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I need to know how to change rear sub frame rubber bush

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2006 hyandai sonata, does it have greese fittings


Often mysterious squeaks are from dry torsion bars bushings. There are two of them mounted to the engine "sub frame." My wife's Ford Focus has this issue as well. It squeaks when driving ove rthe curb onto the driveway. The solution is to unbolt the two hold-down clamps that secure the torsion bar to the subframe then apply soime silicone grease inside the rubber bushing so that the rubber will no longer "grab" when the torsion bar moves.

Mar 03, 2015 | 2006 Hyundai Sonata

1 Answer

2001 Buick LeSabre Ltd. 128,000 miles. All new front struts and rear air shocks and stabilizer links. Even before that I get a creak (sounds like rubber) from both front sides when I go 15 mph over sp


Sounds like it could possibly be the upper or lower control arm bushings squeaking. There may possibly be a grease fitting on the control arm bushings, if so, have them greased. In fact get a complete grease job from a qualified mechanic. If the squeak stops then you know what is wrong. Then make sure you keep your care properly greased. Usually every time you change your oil or at least twice yearly.

Oct 29, 2014 | 2001 Buick LeSabre Limited

1 Answer

I have a loud grinding noise on the undercarriage of my car and I have discovered that the noise is coming from the bushings that hold the frame under the engine and transmission. What is that part...


Sub frame bushings. Call your local GM dealer. They will know exactly what you need and I believe have everything you need to replace in a kit.

Sep 08, 2013 | 2001 Buick LeSabre

1 Answer

Rear axle bang


check the rear diff mounts and the rear sub frame mounts for wear if they are mounted on rubber bushes they may be perrished or split.


let me know if this helps

cheers mike

Jul 31, 2012 | Cars & Trucks

1 Answer

What does a stabalizer bar look like on a 96 dodge caravan


About 1" bar runs from side to side behind/near steering rack to each side, held on with "U" shaped brackets and rubber bushings. Rear runs from frame rail to frame rail and attaches to axle housing with same type of bracket and rubber bushings. Similar to "U" shape bending in a few places, and connected by links/struts at ends.

Feb 20, 2012 | 1996 Dodge Caravan

1 Answer

My carfeels like it wants to crab walk if doing over 60kmh ......... could it be a rear strut


Sounds unsafe to drive. Before risking life and limb further I would give the car a thorough inspection on each corner. First check that the wheels run true and that no play is detectable in the bearings or in the ball joints in the control arms, use a pry bar to push and lever all the links. Check all the rubber bushings to ensure that they are in good condition. Check the sub frame rubber bushings likewise. Absolutely nothing should be lose or floppy even under strong provocation by the pry bar. Check the ball joints in the steering control arms. Finally If there is nothing obvious I would take it to a garage and have the wheel alignment checked. They will determine any underlying fault in the car geometry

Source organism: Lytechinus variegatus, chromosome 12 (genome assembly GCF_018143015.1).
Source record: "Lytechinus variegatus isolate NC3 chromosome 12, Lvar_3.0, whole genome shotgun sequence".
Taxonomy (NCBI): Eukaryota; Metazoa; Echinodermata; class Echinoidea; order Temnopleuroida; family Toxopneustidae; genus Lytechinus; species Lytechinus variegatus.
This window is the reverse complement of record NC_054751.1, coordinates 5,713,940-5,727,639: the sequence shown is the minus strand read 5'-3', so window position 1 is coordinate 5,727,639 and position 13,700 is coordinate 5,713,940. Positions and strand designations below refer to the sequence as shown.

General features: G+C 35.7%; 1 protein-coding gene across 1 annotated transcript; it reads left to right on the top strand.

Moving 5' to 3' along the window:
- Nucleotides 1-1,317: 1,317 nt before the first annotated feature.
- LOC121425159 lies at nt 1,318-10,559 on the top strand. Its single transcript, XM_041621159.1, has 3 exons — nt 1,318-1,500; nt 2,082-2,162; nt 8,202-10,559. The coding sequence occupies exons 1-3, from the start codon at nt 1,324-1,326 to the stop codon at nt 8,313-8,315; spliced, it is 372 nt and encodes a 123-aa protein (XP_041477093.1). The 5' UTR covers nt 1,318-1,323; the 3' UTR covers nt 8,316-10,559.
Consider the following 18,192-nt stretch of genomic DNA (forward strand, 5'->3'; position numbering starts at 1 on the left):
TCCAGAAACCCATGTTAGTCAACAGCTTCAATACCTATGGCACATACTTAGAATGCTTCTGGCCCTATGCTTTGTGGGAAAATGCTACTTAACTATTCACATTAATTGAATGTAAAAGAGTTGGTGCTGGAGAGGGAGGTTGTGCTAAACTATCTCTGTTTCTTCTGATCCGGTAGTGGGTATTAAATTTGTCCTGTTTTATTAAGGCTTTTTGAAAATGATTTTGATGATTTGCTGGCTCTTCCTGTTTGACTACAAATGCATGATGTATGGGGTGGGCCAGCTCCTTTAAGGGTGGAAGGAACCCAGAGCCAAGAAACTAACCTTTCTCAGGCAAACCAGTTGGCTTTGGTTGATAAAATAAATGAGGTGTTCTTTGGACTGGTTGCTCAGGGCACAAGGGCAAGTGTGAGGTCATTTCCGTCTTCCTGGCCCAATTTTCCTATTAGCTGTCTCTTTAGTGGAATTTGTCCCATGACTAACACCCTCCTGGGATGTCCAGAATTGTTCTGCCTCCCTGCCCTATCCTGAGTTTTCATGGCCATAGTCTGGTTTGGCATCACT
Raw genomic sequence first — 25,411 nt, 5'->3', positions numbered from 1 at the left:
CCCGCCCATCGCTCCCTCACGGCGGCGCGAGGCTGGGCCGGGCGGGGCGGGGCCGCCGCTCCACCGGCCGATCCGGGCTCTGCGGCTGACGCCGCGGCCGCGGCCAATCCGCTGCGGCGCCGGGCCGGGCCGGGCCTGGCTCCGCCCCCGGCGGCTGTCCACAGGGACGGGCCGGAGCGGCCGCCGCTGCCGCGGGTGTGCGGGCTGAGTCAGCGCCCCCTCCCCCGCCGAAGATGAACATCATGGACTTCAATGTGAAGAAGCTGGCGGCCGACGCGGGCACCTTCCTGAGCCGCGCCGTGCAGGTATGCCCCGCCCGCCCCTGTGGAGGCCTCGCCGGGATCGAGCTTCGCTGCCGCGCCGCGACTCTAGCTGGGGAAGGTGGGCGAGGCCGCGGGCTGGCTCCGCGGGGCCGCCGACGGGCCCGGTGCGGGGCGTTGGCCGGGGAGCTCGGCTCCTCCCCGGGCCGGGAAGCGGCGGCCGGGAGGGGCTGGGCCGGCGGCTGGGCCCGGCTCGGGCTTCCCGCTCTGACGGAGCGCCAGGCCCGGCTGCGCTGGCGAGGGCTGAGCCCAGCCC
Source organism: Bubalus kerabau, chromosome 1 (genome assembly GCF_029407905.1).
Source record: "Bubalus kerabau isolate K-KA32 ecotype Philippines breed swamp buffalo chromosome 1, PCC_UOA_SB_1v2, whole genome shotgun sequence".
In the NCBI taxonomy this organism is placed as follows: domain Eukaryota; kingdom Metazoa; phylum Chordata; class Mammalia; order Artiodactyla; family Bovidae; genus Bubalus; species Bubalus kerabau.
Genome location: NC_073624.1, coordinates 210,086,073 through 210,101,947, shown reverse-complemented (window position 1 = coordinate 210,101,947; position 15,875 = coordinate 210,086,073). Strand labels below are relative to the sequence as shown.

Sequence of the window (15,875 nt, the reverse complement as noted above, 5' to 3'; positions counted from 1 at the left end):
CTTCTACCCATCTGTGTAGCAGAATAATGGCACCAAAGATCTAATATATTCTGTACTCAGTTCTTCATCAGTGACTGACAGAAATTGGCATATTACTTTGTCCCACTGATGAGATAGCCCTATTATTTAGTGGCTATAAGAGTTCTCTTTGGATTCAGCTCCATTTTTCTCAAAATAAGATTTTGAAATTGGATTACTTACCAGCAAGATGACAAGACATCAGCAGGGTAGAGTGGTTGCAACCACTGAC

Sep 09, 2010 | Ford Laser Cars & Trucks

2 Answers

Link on rear torsion bar loose and rattles.What do I need to buy


You need tourchase a swaybar link kit,a set of torches speeds up the job,but it can be done with 1/2 inch drive gear.

Dec 17, 2009 | 1996 Mercury Cougar XR7

1 Answer

2002 pontiac grand am rack and pinion replacement how to


Removing the rack and pinion assembly from a 2002 Pontiac Grand Am Se To get the old rack and pinion off of the car for replacement involves lowering the sub-frame, removing the stabilizer bar, and pulling the rack out from the driver side of the vehicle.
  • Start by lifting or jacking up the car and removing the front wheels. Once the car is safely supported, disconnect both tie rods from the steering knuckles.
  • The rear motor mount sits on top of the cross-member part of the sub-frame, and must be disconnected to allow the sub-frame to drop a few inches. Remove the three bolts attaching it to the center of the sub-frame - one in the back and two in the front near the back of the transmission.
  • Loosen the two bolts holding the front of the sub-frame. Place a scissor jack or bottle jack under the rear of the sub-frame where the bolt for the motor mount was. Remove the two smaller bolts from each side of the rear of the sub-frame (total 4 bolts) and then loosen the two remaining larger bolts holding the rear of the sub-frame (these bolts go through the rear control arm bushings and are very long) until the bolts are only going through the control arm bushing, and not into the chassis. You do not need to remove these completely.